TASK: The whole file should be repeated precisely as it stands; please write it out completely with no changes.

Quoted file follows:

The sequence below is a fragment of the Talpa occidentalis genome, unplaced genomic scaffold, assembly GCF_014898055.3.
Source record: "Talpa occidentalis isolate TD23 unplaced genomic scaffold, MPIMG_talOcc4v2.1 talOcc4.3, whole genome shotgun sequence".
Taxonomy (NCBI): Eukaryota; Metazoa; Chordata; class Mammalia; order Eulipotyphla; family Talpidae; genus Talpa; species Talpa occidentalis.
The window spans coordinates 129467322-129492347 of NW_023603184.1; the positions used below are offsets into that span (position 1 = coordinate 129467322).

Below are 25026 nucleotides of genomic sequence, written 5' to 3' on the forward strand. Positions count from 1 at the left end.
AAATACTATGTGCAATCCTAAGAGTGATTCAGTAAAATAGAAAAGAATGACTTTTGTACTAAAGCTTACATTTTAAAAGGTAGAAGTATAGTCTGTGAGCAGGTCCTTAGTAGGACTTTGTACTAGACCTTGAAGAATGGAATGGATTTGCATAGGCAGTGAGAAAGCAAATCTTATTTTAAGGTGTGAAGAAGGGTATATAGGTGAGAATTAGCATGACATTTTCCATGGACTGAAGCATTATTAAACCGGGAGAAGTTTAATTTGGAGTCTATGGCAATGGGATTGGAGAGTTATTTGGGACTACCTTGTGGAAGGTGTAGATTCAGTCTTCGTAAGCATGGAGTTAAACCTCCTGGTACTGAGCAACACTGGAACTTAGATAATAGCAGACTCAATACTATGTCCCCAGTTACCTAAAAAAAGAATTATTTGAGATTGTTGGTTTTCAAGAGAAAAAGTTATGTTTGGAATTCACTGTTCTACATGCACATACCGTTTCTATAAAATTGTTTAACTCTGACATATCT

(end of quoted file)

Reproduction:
The sequence below is a fragment of the Talpa occidentalis genome, unplaced genomic scaffold, assembly GCF_014898055.3.
Source record: "Talpa occidentalis isolate TD23 unplaced genomic scaffold, MPIMG_talOcc4v2.1 talOcc4.3, whole genome shotgun sequence".
Taxonomy (NCBI): Eukaryota; Metazoa; Chordata; class Mammalia; order Eulipotyphla; family Talpidae; genus Talpa; species Talpa occidentalis.
The window spans coordinates 129467322-129492347 of NW_023603184.1; the positions used below are offsets into that span (position 1 = coordinate 129467322).

Below are 25026 nucleotides of genomic sequence, written 5' to 3' on the forward strand. Positions count from 1 at the left end.
AAATACTATGTGCAATCCTAAGAGTGATTCAGTAAAATAGAAAAGAATGACTTTTGTACTAAAGCTTACATTTTAAAAGGTAGAAGTATAGTCTGTGAGCAGGTCCTTAGTAGGACTTTGTACTAGACCTTGAAGAATGGAATGGATTTGCATAGGCAGTGAGAAAGCAAATCTTATTTTAAGGTGTGAAGAAGGGTATATAGGTGAGAATTAGCATGACATTTTCCATGGACTGAAGCATTATTAAACCGGGAGAAGTTTAATTTGGAGTCTATGGCAATGGGATTGGAGAGTTATTTGGGACTACCTTGTGGAAGGTGTAGATTCAGTCTTCGTAAGCATGGAGTTAAACCTCCTGGTACTGAGCAACACTGGAACTTAGATAATAGCAGACTCAATACTATGTCCCCAGTTACCTAAAAAAAGAATTATTTGAGATTGTTGGTTTTCAAGAGAAAAAGTTATGTTTGGAATTCACTGTTCTACATGCACATACCGTTTCTATAAAATTGTTTAACTCTGACATATCT